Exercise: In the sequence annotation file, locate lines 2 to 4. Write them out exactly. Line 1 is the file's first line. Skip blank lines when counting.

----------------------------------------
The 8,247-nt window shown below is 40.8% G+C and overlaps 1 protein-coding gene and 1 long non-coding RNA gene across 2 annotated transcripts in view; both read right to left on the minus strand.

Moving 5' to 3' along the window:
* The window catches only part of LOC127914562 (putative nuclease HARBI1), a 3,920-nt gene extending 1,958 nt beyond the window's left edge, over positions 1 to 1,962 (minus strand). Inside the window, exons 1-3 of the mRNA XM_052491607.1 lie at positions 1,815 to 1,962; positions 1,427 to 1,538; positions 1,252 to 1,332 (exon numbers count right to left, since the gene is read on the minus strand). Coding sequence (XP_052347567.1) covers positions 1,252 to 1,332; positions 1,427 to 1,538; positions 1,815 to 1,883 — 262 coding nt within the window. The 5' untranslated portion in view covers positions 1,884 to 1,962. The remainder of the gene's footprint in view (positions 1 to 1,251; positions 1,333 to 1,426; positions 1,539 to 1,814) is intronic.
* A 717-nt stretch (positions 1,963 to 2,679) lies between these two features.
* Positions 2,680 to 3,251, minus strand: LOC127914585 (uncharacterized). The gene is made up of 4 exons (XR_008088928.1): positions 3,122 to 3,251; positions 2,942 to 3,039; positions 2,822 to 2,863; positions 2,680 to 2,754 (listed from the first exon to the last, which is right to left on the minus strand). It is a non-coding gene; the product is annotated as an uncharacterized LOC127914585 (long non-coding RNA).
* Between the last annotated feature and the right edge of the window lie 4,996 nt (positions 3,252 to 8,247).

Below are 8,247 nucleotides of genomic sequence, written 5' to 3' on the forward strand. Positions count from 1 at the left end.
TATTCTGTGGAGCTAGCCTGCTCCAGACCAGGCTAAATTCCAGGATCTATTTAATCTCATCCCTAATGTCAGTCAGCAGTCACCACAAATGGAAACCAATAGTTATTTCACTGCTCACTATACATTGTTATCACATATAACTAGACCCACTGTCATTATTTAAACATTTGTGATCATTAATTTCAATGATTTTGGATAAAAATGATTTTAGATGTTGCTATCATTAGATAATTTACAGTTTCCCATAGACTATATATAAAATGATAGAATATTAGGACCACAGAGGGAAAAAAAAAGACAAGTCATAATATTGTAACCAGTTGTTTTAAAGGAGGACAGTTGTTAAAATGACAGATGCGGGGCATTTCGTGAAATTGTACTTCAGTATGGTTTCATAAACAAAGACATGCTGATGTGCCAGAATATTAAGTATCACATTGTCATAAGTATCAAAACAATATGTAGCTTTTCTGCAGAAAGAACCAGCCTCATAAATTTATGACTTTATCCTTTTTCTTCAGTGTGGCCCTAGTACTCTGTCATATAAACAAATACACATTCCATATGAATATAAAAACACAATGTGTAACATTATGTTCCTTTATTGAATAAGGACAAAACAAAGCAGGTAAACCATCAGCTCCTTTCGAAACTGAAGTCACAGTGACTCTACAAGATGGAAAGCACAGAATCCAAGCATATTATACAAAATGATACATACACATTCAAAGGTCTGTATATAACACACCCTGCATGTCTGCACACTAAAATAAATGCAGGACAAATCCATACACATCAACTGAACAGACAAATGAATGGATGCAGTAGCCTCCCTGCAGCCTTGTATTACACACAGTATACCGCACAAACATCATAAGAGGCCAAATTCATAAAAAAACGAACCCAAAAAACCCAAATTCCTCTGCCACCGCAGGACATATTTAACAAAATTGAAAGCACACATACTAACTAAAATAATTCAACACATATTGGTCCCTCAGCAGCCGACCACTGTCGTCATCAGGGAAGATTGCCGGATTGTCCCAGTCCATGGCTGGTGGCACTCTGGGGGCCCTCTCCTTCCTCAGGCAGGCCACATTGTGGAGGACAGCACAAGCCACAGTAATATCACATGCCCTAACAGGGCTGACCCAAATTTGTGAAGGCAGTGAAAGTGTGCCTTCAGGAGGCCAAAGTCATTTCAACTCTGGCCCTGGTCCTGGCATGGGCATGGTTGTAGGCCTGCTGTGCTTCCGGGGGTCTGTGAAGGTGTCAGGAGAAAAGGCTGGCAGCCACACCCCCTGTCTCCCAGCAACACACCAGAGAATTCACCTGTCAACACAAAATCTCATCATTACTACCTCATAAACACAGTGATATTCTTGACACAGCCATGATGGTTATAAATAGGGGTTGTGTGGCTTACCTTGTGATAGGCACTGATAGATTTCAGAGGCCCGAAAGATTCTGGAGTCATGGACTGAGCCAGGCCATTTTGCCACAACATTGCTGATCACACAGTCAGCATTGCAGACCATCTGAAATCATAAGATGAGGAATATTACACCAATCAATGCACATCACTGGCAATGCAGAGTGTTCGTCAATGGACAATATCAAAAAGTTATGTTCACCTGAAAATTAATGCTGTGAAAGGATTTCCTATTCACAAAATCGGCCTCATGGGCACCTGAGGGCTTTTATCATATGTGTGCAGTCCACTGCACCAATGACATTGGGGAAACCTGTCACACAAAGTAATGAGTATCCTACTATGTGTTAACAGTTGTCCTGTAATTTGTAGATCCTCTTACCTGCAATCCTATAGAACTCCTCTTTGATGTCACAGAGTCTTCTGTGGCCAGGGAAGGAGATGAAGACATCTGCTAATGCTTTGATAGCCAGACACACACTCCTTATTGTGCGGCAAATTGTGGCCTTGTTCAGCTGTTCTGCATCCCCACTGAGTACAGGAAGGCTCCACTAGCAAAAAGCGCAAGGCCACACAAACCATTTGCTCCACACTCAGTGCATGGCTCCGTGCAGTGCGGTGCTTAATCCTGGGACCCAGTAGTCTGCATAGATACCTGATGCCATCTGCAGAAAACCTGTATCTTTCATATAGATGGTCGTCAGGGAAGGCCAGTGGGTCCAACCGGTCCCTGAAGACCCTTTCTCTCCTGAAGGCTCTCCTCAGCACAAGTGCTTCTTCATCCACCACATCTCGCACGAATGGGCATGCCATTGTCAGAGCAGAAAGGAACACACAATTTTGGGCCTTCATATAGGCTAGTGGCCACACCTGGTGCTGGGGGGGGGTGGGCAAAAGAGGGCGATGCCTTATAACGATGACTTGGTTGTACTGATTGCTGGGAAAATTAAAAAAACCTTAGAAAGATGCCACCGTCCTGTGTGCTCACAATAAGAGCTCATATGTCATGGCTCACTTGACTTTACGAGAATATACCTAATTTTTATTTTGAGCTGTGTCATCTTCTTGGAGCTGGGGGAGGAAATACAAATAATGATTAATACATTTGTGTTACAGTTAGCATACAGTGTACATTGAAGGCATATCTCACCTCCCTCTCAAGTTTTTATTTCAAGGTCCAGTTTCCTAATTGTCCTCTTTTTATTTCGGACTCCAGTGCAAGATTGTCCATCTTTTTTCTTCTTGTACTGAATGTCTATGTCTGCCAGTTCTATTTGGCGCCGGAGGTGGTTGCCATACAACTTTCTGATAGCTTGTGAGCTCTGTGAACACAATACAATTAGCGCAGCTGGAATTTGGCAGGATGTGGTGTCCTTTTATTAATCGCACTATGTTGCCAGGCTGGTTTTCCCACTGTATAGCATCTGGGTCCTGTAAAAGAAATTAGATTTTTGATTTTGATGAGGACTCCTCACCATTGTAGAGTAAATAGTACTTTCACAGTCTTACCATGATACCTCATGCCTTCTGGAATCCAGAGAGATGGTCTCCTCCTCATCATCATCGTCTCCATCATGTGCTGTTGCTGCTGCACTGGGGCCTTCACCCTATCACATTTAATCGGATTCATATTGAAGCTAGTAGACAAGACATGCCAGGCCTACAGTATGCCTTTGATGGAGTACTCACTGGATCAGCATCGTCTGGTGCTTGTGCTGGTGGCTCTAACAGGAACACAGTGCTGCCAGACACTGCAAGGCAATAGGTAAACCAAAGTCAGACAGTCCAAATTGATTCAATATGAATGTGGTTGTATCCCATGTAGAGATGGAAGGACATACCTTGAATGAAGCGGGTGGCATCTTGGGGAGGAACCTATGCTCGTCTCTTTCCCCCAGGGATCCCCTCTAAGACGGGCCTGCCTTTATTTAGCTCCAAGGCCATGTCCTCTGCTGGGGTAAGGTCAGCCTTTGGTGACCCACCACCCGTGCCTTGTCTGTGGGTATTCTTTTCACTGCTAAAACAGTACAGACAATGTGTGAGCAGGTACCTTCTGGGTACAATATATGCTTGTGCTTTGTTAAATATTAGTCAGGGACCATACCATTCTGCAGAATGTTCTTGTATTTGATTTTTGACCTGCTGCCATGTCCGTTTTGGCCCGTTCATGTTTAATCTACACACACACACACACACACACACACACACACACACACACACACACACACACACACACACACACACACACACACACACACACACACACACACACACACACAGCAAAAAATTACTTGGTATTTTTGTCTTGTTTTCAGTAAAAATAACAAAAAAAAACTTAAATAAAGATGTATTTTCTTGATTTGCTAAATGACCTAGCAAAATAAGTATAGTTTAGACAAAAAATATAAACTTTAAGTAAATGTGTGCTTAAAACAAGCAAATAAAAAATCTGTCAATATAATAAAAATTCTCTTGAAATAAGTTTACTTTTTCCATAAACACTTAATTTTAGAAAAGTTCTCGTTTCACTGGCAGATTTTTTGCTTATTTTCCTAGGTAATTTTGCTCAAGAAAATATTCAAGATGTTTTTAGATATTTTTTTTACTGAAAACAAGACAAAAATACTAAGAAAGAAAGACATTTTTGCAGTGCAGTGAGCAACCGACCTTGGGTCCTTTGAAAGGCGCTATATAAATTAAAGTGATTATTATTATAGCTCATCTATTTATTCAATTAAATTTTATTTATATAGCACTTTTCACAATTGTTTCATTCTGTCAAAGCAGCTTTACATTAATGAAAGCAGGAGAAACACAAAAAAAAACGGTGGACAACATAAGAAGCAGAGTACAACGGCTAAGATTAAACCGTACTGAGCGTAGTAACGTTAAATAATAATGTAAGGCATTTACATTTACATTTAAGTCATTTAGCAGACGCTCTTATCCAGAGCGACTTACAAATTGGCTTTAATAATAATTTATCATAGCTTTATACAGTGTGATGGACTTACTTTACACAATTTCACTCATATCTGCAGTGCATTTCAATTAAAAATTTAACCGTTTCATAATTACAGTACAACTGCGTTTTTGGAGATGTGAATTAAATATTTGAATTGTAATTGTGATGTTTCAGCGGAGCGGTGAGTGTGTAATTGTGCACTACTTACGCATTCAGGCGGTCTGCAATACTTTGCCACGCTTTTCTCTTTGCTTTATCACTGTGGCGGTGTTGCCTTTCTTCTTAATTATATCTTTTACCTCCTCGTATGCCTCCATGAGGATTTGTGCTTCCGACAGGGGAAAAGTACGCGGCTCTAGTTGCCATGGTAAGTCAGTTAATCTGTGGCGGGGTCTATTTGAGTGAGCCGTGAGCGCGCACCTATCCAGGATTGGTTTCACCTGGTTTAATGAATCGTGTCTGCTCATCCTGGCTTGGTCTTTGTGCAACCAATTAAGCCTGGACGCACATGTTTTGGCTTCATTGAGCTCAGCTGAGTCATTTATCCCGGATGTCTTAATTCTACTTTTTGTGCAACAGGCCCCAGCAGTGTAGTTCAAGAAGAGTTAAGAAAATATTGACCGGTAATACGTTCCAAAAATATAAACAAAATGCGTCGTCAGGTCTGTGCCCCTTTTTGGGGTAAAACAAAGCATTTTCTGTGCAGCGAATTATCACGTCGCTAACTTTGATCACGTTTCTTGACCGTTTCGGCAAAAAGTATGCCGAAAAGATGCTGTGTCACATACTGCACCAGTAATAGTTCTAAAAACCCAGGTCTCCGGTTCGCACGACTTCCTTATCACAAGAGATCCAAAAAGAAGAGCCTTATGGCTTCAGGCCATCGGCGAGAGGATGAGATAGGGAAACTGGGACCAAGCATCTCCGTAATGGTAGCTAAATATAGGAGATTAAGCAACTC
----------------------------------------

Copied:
Moving 5' to 3' along the window:
* The window catches only part of LOC127914562 (putative nuclease HARBI1), a 3,920-nt gene extending 1,958 nt beyond the window's left edge, over positions 1 to 1,962 (minus strand). Inside the window, exons 1-3 of the mRNA XM_052491607.1 lie at positions 1,815 to 1,962; positions 1,427 to 1,538; positions 1,252 to 1,332 (exon numbers count right to left, since the gene is read on the minus strand). Coding sequence (XP_052347567.1) covers positions 1,252 to 1,332; positions 1,427 to 1,538; positions 1,815 to 1,883 — 262 coding nt within the window. The 5' untranslated portion in view covers positions 1,884 to 1,962. The remainder of the gene's footprint in view (positions 1 to 1,251; positions 1,333 to 1,426; positions 1,539 to 1,814) is intronic.
* A 717-nt stretch (positions 1,963 to 2,679) lies between these two features.